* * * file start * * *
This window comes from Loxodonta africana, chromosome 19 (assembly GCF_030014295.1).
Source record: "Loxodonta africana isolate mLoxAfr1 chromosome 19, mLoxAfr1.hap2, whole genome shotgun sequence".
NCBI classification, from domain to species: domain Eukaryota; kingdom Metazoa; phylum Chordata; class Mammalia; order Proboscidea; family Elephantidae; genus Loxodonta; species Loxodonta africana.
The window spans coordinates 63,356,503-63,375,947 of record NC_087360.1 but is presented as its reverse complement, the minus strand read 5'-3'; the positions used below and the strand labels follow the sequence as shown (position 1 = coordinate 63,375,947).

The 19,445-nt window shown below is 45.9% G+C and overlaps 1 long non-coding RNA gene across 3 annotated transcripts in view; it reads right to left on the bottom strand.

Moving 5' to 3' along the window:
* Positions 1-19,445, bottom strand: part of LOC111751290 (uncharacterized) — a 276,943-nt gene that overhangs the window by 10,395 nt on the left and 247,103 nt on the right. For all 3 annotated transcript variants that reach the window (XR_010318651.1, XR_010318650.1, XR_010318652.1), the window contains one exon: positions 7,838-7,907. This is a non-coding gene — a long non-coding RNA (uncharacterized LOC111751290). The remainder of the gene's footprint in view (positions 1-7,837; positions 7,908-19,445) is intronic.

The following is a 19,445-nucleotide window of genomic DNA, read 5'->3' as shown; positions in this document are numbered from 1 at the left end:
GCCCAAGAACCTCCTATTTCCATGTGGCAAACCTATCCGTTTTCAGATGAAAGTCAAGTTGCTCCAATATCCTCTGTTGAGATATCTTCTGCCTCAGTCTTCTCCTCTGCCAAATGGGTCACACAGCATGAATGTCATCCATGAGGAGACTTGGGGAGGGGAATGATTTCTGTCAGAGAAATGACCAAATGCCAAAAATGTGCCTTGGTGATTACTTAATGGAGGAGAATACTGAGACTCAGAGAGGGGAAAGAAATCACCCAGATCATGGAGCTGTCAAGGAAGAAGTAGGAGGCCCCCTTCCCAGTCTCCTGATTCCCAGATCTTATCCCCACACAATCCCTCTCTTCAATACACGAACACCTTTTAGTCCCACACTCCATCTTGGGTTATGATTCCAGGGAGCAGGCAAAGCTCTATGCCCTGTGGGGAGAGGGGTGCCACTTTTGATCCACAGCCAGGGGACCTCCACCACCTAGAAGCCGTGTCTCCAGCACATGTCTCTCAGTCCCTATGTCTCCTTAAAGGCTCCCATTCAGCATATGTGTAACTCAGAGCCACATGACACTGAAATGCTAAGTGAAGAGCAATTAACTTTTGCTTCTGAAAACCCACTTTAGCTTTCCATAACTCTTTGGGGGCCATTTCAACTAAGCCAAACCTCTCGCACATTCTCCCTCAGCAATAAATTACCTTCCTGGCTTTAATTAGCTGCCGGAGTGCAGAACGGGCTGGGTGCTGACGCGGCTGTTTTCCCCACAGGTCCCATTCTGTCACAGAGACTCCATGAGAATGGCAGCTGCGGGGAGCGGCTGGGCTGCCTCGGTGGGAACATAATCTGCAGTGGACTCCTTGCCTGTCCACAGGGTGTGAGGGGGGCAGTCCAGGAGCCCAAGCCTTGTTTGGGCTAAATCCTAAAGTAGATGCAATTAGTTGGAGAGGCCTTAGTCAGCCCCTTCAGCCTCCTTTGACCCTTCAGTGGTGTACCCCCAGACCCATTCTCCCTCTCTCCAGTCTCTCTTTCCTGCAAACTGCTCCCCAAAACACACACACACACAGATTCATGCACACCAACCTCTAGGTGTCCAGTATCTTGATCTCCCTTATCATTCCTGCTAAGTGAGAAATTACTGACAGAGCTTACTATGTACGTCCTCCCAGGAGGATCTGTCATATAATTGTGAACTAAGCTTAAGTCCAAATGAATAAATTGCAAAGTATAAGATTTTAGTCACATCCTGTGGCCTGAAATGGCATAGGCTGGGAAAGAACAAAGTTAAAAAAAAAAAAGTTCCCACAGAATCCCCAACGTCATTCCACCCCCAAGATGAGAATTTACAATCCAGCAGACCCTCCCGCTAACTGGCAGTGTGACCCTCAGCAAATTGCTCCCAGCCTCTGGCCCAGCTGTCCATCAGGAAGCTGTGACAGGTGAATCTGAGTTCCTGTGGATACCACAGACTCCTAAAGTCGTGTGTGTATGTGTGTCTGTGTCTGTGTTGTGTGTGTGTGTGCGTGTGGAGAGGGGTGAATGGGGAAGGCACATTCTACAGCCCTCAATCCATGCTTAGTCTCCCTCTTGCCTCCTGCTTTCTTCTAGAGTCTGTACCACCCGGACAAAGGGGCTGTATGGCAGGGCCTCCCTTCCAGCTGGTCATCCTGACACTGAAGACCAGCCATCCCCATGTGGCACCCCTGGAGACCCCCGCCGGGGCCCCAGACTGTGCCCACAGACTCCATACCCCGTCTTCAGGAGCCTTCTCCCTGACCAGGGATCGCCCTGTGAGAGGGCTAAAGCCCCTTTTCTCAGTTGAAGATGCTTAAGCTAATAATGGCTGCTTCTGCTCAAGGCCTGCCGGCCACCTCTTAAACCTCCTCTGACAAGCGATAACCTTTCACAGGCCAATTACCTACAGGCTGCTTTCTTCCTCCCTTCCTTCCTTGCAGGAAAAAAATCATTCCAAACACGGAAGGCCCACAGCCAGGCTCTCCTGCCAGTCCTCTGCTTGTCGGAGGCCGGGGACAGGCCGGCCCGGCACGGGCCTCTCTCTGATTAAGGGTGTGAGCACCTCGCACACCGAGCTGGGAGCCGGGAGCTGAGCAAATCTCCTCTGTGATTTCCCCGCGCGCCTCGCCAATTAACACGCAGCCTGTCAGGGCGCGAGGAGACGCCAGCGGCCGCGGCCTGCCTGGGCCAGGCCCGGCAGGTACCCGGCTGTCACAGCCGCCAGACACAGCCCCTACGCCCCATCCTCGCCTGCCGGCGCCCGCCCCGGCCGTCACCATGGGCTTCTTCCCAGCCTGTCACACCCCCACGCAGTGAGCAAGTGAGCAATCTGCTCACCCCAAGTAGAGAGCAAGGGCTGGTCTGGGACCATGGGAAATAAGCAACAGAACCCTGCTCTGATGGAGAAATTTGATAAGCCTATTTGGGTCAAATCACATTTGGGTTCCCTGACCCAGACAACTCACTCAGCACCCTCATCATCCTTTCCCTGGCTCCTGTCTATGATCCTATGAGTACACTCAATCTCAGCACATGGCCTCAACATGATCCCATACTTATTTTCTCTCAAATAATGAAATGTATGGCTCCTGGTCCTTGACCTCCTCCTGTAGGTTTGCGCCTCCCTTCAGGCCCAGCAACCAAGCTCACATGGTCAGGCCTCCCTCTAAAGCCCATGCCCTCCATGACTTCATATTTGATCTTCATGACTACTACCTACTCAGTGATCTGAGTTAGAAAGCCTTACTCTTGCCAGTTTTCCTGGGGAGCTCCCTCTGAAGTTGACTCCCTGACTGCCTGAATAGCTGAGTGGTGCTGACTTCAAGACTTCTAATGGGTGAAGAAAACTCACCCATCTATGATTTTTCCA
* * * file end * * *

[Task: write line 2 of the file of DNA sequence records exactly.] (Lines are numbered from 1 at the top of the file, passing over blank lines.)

Source record: "Loxodonta africana isolate mLoxAfr1 chromosome 19, mLoxAfr1.hap2, whole genome shotgun sequence".